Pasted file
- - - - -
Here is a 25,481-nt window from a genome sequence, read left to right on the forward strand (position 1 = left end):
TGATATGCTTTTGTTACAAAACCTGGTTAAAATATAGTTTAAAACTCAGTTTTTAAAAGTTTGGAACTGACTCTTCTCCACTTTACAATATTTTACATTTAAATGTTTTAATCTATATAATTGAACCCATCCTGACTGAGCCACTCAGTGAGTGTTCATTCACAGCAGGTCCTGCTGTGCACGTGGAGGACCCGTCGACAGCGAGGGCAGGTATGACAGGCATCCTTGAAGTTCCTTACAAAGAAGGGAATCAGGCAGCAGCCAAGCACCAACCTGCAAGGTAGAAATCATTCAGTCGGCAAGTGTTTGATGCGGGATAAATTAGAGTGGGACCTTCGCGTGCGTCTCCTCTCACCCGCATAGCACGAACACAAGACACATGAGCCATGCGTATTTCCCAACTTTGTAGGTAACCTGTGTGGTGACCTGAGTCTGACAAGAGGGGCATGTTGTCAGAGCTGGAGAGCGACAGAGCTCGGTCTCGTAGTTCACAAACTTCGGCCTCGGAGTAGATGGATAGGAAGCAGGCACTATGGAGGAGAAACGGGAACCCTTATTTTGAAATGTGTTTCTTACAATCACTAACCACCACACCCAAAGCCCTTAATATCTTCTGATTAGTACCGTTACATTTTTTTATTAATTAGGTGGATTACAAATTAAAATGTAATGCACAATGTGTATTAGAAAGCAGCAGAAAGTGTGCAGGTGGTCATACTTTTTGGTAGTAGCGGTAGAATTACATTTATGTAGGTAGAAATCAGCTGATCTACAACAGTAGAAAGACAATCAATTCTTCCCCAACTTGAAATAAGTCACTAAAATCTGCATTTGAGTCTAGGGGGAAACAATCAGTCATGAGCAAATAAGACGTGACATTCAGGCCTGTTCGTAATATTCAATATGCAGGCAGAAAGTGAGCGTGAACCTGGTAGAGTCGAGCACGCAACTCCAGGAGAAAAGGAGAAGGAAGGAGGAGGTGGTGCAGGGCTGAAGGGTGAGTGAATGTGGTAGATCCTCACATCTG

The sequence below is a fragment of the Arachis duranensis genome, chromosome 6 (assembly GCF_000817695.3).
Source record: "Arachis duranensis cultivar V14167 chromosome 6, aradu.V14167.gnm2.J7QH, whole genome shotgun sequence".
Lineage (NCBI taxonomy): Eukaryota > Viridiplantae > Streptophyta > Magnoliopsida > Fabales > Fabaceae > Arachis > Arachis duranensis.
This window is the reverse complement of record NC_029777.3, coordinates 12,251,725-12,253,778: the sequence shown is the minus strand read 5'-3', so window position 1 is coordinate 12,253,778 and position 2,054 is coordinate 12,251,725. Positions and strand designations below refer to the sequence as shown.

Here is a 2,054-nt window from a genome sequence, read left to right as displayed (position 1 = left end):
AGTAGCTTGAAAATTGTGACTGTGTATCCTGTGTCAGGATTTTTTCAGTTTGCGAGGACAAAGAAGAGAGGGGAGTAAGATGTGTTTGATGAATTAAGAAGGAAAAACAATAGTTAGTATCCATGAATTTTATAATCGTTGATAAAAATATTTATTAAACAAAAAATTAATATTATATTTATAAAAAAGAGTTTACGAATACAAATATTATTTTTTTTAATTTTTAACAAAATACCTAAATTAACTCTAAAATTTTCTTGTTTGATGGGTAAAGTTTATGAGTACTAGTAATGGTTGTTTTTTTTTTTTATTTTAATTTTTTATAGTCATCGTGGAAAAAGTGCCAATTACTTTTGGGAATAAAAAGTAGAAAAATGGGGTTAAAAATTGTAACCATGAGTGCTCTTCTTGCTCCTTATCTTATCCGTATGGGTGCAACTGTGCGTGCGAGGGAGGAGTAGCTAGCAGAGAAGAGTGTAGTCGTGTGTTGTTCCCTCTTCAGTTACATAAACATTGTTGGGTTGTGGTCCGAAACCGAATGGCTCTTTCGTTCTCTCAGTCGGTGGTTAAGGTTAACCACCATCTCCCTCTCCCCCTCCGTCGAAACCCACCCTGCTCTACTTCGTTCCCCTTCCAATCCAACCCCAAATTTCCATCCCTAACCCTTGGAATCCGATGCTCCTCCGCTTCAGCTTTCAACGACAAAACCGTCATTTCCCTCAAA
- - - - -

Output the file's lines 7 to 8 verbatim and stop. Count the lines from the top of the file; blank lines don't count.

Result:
Here is a 2,054-nt window from a genome sequence, read left to right as displayed (position 1 = left end):
AGTAGCTTGAAAATTGTGACTGTGTATCCTGTGTCAGGATTTTTTCAGTTTGCGAGGACAAAGAAGAGAGGGGAGTAAGATGTGTTTGATGAATTAAGAAGGAAAAACAATAGTTAGTATCCATGAATTTTATAATCGTTGATAAAAATATTTATTAAACAAAAAATTAATATTATATTTATAAAAAAGAGTTTACGAATACAAATATTATTTTTTTTAATTTTTAACAAAATACCTAAATTAACTCTAAAATTTTCTTGTTTGATGGGTAAAGTTTATGAGTACTAGTAATGGTTGTTTTTTTTTTTTATTTTAATTTTTTATAGTCATCGTGGAAAAAGTGCCAATTACTTTTGGGAATAAAAAGTAGAAAAATGGGGTTAAAAATTGTAACCATGAGTGCTCTTCTTGCTCCTTATCTTATCCGTATGGGTGCAACTGTGCGTGCGAGGGAGGAGTAGCTAGCAGAGAAGAGTGTAGTCGTGTGTTGTTCCCTCTTCAGTTACATAAACATTGTTGGGTTGTGGTCCGAAACCGAATGGCTCTTTCGTTCTCTCAGTCGGTGGTTAAGGTTAACCACCATCTCCCTCTCCCCCTCCGTCGAAACCCACCCTGCTCTACTTCGTTCCCCTTCCAATCCAACCCCAAATTTCCATCCCTAACCCTTGGAATCCGATGCTCCTCCGCTTCAGCTTTCAACGACAAAACCGTCATTTCCCTCAAA